Friday, March 16, 2007

Window on Eurasia: Will a Third Moscow Nationalities Ministry Prove the Charm?

Paul Goble

Vienna, March 16 – Federation Council Speaker Sergei Mironov has called for the reestablishment of a ministry of nationality affairs, but such an institution, in his understanding, would have a very different purpose and play a fundamentally different role than its two predecessors.
After the 1917 revolution, Vladimir Lenin set up a Commisariat of Nationalities (Narkomnats) to structure the relationship between the central government and the assertive non-Russian periphery. Led by Joseph Stalin who later disbanded it, Narkomnats helped to mollify then and subordinate the non-Russian nationalities.
After the Soviet Union disintegrated in 1991, Russian President Boris Yeltsin created a ministry of nationalities affairs to help manage Moscow’s relationship with the again assertive periphery of the country. But Yeltsin’s successor Vladimir Putin disbanded it as part of his general drive to recentralize power in the Russian Federation.
Now, speaking at a roundtable earlier this month organized by the Federation Council’s commission on nationality policy and religious affairs, Mironov argued that it is time for Moscow to reestablish this ministry and adopt a new nationality policy (
Mironov’s deputy on this commission, Vladimir Slutsker, provided some details on what this renewed ministry would focus on. “To speak of nationality policy as a complex of measures for the support of cultures, ethonoses, language programs or the uniqueness of this or that ethnic group,” he said, was “yesterday’s idea.”
Instead, Slutsker continued, Moscow’s nationality policy in the future should be based on the acknowledgement fact that “historically” Russia was a “multi-national land on the territory of which lived dozens and even hundred of different ethoses, representing all the world religions.”
“Before the establishment of the Russian state, on the territory of Russia already existed Christianity, Islam, Judaism, and Buddhism.” And consequently, it is incorrect to view any of them as non-indigenous or “imported.” To do so, he concluded, is “to commit a crude mistake.”
Other speakers at the roundtable echoed the idea that religion is the key to understanding and managing inter-ethnic problems within the Russian Federation. Sergei Gradirovskiy, the director of the Moscow Center for Strategic Research, argued that the declining percentage of ethnic Russians in the Russian Federation is natural.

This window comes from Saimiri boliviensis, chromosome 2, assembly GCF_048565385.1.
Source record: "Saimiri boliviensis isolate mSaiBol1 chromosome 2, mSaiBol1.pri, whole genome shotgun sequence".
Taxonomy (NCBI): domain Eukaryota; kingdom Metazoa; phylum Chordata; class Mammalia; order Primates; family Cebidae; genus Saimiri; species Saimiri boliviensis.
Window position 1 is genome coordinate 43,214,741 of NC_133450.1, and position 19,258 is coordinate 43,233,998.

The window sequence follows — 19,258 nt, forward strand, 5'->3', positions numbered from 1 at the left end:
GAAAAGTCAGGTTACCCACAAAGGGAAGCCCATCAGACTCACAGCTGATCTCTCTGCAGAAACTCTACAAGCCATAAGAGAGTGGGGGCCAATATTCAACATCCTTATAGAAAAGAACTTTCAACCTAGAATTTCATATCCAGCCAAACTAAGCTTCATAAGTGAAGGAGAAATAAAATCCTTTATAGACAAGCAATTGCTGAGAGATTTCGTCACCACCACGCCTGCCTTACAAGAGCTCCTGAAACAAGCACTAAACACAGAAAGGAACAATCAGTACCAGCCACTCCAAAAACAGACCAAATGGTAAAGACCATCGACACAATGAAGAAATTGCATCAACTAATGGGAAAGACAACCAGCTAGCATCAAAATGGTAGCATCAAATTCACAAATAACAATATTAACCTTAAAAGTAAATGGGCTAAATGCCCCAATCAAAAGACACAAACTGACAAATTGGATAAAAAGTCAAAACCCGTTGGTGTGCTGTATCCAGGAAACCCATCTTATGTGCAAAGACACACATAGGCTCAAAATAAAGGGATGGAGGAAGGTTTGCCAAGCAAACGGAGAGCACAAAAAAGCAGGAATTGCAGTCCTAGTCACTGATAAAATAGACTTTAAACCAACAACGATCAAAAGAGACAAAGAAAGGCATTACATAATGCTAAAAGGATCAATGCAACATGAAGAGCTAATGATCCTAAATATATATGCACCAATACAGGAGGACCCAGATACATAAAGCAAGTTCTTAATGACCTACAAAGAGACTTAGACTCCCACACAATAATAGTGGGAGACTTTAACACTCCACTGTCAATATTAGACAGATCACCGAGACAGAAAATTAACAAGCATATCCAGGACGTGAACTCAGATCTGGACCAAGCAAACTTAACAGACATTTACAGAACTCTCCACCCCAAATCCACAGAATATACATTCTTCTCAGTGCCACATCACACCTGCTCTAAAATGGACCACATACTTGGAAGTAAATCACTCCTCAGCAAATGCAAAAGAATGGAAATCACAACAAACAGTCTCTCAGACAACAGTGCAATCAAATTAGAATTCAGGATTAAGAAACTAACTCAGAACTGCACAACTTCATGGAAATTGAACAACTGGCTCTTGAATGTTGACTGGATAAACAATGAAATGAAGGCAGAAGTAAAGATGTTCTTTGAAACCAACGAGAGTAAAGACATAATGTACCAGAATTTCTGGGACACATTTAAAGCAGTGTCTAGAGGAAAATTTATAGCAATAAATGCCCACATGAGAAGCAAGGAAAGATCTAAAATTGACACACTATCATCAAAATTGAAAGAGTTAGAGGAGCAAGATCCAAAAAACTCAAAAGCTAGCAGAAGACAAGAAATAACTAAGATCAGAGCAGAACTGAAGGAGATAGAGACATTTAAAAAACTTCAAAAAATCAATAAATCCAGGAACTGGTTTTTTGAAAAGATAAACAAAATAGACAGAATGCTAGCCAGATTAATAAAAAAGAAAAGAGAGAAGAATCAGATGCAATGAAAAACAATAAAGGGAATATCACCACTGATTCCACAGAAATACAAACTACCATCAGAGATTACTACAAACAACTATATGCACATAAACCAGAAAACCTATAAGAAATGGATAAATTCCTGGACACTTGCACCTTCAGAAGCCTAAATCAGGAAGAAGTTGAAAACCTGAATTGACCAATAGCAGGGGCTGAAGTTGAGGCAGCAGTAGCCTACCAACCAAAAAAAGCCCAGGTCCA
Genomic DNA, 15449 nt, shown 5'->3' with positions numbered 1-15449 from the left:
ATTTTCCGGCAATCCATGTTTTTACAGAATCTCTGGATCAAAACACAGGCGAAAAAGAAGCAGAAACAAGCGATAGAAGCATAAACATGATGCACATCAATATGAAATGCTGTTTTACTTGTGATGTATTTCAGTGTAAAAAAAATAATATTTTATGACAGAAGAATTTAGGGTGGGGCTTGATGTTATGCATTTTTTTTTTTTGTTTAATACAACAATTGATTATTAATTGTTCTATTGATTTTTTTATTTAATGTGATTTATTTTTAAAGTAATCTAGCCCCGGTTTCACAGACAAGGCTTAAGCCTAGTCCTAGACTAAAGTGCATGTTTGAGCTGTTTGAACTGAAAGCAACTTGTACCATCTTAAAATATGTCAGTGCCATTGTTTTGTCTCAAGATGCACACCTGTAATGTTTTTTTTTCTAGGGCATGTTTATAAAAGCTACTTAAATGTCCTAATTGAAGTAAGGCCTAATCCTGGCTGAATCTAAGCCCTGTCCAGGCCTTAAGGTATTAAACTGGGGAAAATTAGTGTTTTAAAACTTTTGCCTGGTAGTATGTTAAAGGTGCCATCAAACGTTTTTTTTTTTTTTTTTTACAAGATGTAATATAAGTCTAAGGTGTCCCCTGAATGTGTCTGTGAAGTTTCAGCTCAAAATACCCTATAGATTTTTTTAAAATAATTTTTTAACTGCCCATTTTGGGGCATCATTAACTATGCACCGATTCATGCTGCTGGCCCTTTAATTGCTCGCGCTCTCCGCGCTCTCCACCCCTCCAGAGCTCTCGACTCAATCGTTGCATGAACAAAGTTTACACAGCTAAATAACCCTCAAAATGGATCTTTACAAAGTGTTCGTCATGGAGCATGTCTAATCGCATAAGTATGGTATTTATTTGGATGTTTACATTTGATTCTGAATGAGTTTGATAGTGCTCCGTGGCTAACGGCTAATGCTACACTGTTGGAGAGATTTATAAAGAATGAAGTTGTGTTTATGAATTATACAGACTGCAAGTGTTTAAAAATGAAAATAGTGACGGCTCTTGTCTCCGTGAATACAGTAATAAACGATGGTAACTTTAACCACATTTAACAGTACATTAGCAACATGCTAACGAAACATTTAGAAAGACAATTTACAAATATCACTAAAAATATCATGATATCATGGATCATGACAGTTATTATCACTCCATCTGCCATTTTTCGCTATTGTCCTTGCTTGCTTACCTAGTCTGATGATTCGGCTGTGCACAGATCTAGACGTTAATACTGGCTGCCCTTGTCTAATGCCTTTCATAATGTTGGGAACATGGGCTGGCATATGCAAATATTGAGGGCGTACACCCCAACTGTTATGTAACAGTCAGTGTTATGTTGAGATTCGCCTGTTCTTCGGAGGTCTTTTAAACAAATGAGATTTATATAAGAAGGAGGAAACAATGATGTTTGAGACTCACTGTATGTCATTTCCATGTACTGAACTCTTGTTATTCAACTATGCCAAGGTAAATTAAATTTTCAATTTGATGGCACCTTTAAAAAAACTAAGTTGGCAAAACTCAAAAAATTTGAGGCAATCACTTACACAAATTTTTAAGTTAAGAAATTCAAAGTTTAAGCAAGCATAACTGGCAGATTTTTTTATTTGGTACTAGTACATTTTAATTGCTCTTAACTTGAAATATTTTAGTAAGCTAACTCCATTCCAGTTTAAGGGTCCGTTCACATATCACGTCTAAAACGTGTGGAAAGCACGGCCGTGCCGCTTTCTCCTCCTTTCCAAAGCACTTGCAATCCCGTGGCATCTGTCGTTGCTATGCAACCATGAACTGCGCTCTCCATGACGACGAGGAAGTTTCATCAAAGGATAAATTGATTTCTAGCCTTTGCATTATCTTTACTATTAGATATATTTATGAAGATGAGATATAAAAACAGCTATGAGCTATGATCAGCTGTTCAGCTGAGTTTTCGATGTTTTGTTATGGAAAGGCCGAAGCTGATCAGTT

During the imperial period, he noted, ethnic Russians formed only about half of the population, “and only after the collapse of the USSR” did their share increase up to 82 percent. What is happening now, with higher birthrates among non-Russians and the influx of migrants from Central Asia and Azerbaijan, restores the historical pattern.
But because this shift in the ethnic composition of the population involves a shift in the relative share of the followers of different religions, Moscow must focus on religious questions if it is to design and implement a nationality policy with any chance of success.
A third speaker, Farid Asadullin, the deputy chief of the Muslim Spiritual Directorate (MSD) of the European Portion of the Russian Federation, agreed on the centrality of religious issues: “The religious factor today plays in the area of inter-ethnic relations a dominating role.”
And he added that the most important religious-nationality question for Moscow at the present time is the relationship between Christianity and Islam. If Moscow is able to find “a modus vivendi” between the two, Asadullin concluded, “then we can by our joint efforts overcome any problems.”
Father Sergei Zvonarov, a representative of the Moscow Patriarchate’s External Relations Department, agreed, but he stressed that people of all faiths need in the future as they have in the past be included “in a voluntary way” in the common Russian linguistic and cultural community.
The notion that religion lies at the basis of nationality in the Russian Federation is something various commentators and academic specialists have argued in the past, but this roundtable at the Federation Council suggests that the idea of dealing with ethnic issues only in combination with religious ones is gaining advocates within the political sphere.
But because of the sensitivity of this issue, because of the number of institutions both in Moscow and elsewhere who would be affected by it, and because of Putin’s current centralizing policies, it is unlikely that a new Narkomnats responsible for both ethnic and religious affairs will emerge anytime soon.

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